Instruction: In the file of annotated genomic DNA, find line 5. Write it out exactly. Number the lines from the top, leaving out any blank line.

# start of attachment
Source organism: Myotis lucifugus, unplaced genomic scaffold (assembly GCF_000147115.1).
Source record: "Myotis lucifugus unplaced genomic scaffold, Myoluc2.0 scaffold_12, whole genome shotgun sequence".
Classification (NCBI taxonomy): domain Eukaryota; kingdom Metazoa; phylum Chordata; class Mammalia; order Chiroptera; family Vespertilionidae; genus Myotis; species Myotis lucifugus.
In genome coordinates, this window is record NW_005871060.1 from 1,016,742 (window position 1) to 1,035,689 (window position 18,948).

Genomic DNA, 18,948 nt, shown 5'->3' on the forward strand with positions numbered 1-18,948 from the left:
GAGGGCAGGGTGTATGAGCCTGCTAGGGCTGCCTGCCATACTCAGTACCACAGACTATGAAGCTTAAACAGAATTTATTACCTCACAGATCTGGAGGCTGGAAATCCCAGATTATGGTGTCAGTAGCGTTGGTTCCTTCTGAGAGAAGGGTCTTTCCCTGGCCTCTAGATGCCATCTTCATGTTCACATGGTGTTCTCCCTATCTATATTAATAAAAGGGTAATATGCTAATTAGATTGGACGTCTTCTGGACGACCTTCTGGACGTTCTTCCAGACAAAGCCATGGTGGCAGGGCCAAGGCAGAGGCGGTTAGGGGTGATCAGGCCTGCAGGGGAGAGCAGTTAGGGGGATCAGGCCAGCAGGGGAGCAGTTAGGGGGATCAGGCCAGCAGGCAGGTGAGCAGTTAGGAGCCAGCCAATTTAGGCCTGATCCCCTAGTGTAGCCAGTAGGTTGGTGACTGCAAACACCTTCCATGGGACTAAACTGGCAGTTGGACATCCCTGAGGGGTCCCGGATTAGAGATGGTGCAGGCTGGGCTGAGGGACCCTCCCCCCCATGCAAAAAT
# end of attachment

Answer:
Genomic DNA, 18,948 nt, shown 5'->3' on the forward strand with positions numbered 1-18,948 from the left: